We’re all familiar with the work of
They are ministers or other designated religious people who are
assigned to provide spiritual support in secular institutions like
hospitals, prisons, schools or even the United States Congress.
We’re all familiar with the work of “chaplains.” They are ministers or other designated religious people who are assigned to provide spiritual support in secular institutions like hospitals, prisons, schools or even the United States Congress.
Like many other law enforcement agencies, the Morgan Hill Police Department has a volunteer chaplain corps. Presently, four clergymen rotate monthly to provide help to victims of crime or people in other crisis situations. Members of this group are Dave Whitaker and Tere Johnson (Morgan Hill Bible Church), Mike Burchfield (West Hills Community Church) and Larry McElvain (Morgan Hill Bible Church and Discovery Counseling Center).
There are many situations in which a trained chaplain’s assistance is helpful to both police officers and witnesses or victims:
– Accidental deaths
– Domestic violence incidents
– Death notifications
– Other volatile situations.
Volunteer chaplains are under the supervision of Cmdr. Joe Sampson. Each individual selected has had years of pastoral experience followed by six weeks of ride-alongs in a squad car with a field-training officer. There is also written material to study that explains crime scene procedures and other rules that must be followed. Chaplains are issued uniforms with identification signifying their role with the police department.
Morgan Hill resident Tere Johnson has been a police department chaplain for nearly a year and considers it “a great opportunity to give back to the community.” After a 25-year career with IBM, Johnson felt called to a role that would allow him to help others.
After receiving a degree from William Jessup University, Johnson became the executive pastor at Gilroy’s South Valley Community Church. He now serves as director of community groups at Morgan Hill Bible Church, facilitating and coordinating the many small group opportunities available to members of this congregation.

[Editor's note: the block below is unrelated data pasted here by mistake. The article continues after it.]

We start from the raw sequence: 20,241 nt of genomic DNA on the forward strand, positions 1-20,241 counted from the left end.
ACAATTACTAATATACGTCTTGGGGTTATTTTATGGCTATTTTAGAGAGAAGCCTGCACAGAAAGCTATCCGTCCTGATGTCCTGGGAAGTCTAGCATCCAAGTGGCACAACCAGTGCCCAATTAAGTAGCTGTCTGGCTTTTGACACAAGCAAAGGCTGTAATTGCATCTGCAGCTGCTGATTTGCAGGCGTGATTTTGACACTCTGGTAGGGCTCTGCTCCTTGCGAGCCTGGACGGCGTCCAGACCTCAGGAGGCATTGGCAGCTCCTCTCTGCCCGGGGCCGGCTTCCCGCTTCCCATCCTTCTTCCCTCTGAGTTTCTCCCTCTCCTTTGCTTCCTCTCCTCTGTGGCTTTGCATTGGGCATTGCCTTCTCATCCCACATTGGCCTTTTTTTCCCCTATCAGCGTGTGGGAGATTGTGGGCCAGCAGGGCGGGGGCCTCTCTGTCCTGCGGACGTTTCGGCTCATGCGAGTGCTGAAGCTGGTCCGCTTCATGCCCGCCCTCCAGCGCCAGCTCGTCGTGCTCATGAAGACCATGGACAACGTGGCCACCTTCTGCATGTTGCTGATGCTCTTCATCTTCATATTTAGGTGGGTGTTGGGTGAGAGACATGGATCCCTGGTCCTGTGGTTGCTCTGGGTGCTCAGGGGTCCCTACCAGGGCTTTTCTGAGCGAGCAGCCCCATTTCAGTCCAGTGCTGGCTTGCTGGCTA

Recently there was a widely publicized child abduction in Morgan Hill. A mother picking up food at the Reach Out center behind St. Catherine’s Church left both her keys and her infant in the car. When she returned, the car had disappeared.
Johnson was summoned to the police station to help comfort the distraught parents, but by the time he arrived the car and child had been safely recovered. Still, he was able to share a group hug when the parents heard the happy news and also offer a prayer of thanksgiving for the safe resolution.
Johnson stands ready to support people of all faiths or no faith, saying that he doesn’t “lead in with Jesus,” but tries to “reflect the peace and comfort Jesus can bring to those who are suffering.” He is available to offer follow-up services like counseling sessions or conducting funerals when appropriate.
Johnson has been impressed with quality of the sworn officers in Morgan Hill, saying that they are not just there “to give tickets” but “to help the community and support the citizens. They have positive attitudes and show respect during their interactions with the residents.”
The Morgan Hill Police Department had a chaplain corps several years ago, but the program gradually disbanded. In 2006, Cmdr. Sampson decided to reinstitute it because he saw the effectiveness of such programs in other departments where he had served.
He points out that the chaplains also exist to meet the needs of the police staff, both with professional problems and personal crises. They can provide such services as grief counseling to officers as well as officiating at funerals of officers killed in the line of duty.
Any pastor or other religious worker who would like to know more about this chaplaincy program or become involved can call the MHPD at (408) 776-7315.